53,674 reviews
and more.. and still writing ...




selling Internationaly

Founder: Len Mullenger                                     Editor in Chief: John Quinn              

Some items
to consider

Chopin Edition 17CDs
now available separately
£11 post-free anywhere


100th birthday of Mieczyslaw Weinberg on December 8, 2019.
Renate Eggbrecht has recorded all 3 violin Sonatas

Mozart Brahms
Clarinet Quintets


Recordings of the Month


Jean-Baptiste LEMOYNE

Enescu Ravel Britten

Debussy Images etc.

53 Studies on Chopin Études 1
Konstantin Scherbakov (piano)



Che fai tù? - Villanelles

Cyrillus KREEK
The suspended harp of Babel

violin concertos - Ibragimova

Peteris VASKS
Viola concerto - Maxim Rysanov

The Complete Lotte Schöne




Support us financially by purchasing this from

Ferdinand RIES (1784-1838)
Complete Works for Cello – Volume 1
Cello Sonata in C major, Op. 20 [19:30]
Cello Sonata in A major, Op. 21 [26:57]
Cello Sonata in G minor, Op. 125 [29.24]
Martin Rummel (cello)
Stefan Stroissnig (piano)
rec. 2017, Schloss Weinberg, Austria
NAXOS 8.573726 [75.59]

Ferdinand Ries was a pianist and composer, leaving an output of an astonishing 180 works, amongst which can be found operas, oratorios, symphonies, chamber music and solo piano pieces.  Unfortunately, most of these are still not in the standard repertoire, but a huge effort has been made in recent years to record his oeuvre, most notably by Naxos and CPO. All three sonatas on this CD have been recorded before (e.g. Brilliant Classics 95206), but both Rummel and Stroissnig set very high standards in this recording. The Austrian cellist Martin Rummel was born 1974 and was the last pupil of William Pleeth. As he has played his part in over fifty recordings so far – many of which focus on forgotten composers – he is an excellent fit for the Ries sonatas. He tours the world as soloist and chamber musician and is editor of all major cello etudes editions for Bärenreiter. To his compatriot, the pianist Stefan Stroissnig (born 1985), chamber music is also very dear, which has already led to co-operations with many renowned musicians such as Heinrich Schiff, Nobuko Imai and Shmuel Ashkenasi. This CD is their first collaboration.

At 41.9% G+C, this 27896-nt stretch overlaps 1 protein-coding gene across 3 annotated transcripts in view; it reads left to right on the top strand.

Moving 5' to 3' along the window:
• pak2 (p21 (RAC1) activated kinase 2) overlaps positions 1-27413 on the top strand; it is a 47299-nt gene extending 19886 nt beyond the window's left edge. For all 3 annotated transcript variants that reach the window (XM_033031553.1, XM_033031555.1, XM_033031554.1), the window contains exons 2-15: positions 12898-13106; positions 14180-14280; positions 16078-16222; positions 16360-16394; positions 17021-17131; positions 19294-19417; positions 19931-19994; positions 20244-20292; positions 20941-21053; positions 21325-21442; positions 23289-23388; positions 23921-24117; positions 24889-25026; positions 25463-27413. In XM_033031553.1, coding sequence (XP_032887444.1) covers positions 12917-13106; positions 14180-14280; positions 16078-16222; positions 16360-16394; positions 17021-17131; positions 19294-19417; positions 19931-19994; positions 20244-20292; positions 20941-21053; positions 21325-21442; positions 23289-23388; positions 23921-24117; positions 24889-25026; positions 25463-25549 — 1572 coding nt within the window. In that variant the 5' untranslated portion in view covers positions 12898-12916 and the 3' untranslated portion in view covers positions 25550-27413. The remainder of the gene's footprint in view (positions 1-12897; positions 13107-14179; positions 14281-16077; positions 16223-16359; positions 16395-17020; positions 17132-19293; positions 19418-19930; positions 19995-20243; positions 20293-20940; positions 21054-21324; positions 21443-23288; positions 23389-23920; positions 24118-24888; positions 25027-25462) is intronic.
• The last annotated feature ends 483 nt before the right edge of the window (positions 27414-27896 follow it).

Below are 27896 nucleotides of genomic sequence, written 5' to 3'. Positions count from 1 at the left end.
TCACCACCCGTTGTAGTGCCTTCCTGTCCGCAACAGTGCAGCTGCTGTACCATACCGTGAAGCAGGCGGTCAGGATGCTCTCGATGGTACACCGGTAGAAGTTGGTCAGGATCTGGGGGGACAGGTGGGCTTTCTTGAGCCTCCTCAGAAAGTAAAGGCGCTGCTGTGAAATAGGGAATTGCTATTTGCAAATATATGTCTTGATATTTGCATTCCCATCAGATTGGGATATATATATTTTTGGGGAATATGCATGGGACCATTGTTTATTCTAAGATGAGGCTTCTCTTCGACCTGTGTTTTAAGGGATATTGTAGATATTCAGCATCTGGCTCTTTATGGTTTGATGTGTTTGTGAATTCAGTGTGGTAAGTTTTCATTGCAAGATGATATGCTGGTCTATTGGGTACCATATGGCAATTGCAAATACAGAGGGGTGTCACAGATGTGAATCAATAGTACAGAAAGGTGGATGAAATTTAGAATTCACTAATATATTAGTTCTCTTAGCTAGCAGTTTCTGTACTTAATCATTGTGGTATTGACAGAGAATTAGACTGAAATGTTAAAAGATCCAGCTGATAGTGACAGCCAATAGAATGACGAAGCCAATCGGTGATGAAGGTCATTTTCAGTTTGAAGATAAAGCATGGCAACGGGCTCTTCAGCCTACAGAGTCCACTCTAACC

Ries was born in Bonn, Germany, into a musical family where he received piano lessons from Beethoven. Aged 17, he went to Vienna to be further trained by Beethoven whilst looking after the aging composer. Touring Europe in the early 1800s, he settled in London in 1813 where he married and became a member of the Philharmonic Society. It was also Ries who secured Beethoven the commission for his Ninth Symphony. All four of Ries’ cello sonatas are true duos rather than a piano sonata with cello accompaniment. Both his Cello Sonata in C major, Op.20 and the A major, Op. 21 sonata were composed in 1808 while he dwelled in Paris. They were both written for, and dedicated to, Bernhard Romberg, a cellist admired by Beethoven himself, yet both sonatas could be played by skilled amateur cellists and were not specifically written as virtuosic showpieces for Romberg, although they made use of techniques he would have favoured.

It took Ries another fifteen years to compose his next and last cello sonata, the Cello Sonata in G minor, Op. 125. Composed in London in 1823, it was not published until 1825 by T. Boosey & Co. As Ries had arranged Beethoven’s sonatas earlier, some structural elements of Beethoven’s Sonata for Piano and Cello (Op. 5, No. 2) as well as his Cello Sonata (Op. 69) may have made it into Ries’ composition.

The combination of Stroissnig’s fresh and sometimes cheeky rendering on the one side, and Rummel’s modest yet exquisite mastering of the cello on the other, results in a very good recording. This CD comes with notes in English and German, which, despite being very short, give some valuable background information on the compositions and Ries, as well as on the performers. Although Ries’ sonatas are still not in the standard repertoire, this recording has yet again very clearly shown that they ought to be. Luckily, we are now in the fortunate position to be able to be fussy and choose between recordings of his sonatas, something which one cannot take for granted with unrightfully underrepresented and nearly neglected composers such as Ries. Of the recordings available, the current one would definitely be the one to find its way not only onto my shelf, but indeed into the CD player.

Max Burgdörfer



Advertising on

Donate and keep us afloat


New Releases

Naxos Classical

Click to see New Releases
Get 10% off using code musicweb10

Nimbus Podcast

Obtain 10% discount

Special offer 50% off
15CDs £83 incl. postage

Musicweb sells the following labels

Altus 10% off
Atoll 10% off
CRD 10% off
Hallé 10% off
Lyrita 10% off
Nimbus 10% off
Nimbus Alliance
Prima voce 10% off
Red Priest 10% off
Retrospective 10% off
Saydisc 10% off
Sterling 10% off

Follow us on Twitter

Subscribe to our free weekly review listing

Sample: See what you will get

Editorial Board
MusicWeb International
Founding Editor
Rob Barnett
Editor in Chief
John Quinn
Seen & Heard
Editor Emeritus
   Bill Kenny
MusicWeb Webmaster
   David Barker
Jonathan Woolf
MusicWeb Founder
   Len Mullenger